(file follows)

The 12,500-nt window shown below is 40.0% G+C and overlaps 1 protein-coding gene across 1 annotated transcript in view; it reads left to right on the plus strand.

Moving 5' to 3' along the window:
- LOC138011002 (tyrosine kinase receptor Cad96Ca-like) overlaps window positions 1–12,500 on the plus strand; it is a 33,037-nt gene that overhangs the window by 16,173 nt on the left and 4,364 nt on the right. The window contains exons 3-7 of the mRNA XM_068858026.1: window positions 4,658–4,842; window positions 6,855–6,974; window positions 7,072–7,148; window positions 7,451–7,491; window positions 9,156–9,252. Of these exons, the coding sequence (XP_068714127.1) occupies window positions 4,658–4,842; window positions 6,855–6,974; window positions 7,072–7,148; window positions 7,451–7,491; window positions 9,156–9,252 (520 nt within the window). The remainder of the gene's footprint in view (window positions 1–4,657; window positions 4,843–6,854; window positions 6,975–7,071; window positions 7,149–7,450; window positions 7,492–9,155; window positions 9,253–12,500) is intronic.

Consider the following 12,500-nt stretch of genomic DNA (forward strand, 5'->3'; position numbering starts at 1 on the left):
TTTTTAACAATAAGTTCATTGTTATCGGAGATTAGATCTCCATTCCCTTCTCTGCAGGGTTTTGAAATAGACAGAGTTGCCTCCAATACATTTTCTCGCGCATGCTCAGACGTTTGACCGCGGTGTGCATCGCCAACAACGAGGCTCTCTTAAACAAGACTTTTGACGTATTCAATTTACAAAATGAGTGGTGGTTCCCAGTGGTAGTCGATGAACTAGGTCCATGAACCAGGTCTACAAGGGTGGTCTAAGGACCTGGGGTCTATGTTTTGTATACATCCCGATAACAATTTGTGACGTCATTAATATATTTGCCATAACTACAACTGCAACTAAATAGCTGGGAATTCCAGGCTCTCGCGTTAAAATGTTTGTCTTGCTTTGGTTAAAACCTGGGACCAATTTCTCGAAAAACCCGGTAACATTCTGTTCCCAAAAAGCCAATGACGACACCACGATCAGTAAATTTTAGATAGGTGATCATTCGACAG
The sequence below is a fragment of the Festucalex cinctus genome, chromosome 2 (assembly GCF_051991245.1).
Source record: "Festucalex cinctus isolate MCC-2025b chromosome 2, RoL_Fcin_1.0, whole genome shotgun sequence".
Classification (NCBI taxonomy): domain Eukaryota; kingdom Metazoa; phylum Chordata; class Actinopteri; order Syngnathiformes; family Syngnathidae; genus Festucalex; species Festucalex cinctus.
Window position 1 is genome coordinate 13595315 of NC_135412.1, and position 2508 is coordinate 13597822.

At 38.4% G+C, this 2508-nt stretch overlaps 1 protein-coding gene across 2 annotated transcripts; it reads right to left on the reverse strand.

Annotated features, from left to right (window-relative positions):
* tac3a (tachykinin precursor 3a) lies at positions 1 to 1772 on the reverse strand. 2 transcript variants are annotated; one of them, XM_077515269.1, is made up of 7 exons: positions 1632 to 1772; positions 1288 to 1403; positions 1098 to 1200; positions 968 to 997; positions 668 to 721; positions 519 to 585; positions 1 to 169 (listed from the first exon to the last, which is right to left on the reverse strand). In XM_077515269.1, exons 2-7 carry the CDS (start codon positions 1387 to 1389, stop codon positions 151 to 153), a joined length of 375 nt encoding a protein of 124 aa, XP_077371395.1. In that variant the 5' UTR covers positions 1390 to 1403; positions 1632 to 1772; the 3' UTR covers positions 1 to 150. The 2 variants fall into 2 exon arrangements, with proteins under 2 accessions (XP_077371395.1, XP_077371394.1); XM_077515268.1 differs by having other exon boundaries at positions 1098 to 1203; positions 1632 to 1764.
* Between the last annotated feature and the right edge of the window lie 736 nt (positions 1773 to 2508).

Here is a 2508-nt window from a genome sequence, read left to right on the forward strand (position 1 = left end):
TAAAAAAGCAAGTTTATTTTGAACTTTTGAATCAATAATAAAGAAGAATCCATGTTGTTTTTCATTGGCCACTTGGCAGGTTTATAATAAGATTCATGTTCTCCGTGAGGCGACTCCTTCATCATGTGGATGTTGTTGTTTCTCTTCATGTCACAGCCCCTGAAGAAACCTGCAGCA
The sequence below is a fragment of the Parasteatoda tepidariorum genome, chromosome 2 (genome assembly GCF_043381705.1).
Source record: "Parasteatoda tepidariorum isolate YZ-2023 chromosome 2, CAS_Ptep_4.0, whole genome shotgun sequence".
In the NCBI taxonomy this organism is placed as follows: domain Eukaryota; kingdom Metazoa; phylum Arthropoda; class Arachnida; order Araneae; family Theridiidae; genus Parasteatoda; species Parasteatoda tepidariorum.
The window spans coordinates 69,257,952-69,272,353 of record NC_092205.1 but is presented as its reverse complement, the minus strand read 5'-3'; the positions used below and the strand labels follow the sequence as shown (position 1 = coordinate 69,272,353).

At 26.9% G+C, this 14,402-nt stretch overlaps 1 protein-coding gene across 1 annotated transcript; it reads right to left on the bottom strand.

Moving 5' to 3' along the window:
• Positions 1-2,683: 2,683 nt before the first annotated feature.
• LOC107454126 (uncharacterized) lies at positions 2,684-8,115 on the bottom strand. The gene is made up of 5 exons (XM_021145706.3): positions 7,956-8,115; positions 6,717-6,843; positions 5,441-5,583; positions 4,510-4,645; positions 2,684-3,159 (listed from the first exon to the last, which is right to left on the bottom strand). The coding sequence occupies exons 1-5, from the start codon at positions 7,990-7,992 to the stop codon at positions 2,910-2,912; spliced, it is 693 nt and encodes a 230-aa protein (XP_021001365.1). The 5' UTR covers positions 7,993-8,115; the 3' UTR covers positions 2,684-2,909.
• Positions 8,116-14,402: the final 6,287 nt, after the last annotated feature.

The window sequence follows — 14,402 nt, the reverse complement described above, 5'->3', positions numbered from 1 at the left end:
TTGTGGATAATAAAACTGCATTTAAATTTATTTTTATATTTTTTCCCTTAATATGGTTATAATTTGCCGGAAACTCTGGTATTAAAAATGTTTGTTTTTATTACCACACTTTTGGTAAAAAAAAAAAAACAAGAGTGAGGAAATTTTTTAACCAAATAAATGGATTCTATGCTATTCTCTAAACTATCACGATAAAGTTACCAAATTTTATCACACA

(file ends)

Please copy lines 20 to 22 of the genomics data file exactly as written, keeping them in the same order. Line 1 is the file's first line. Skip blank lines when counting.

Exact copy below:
At 26.9% G+C, this 14,402-nt stretch overlaps 1 protein-coding gene across 1 annotated transcript; it reads right to left on the bottom strand.

Moving 5' to 3' along the window:
• Positions 1-2,683: 2,683 nt before the first annotated feature.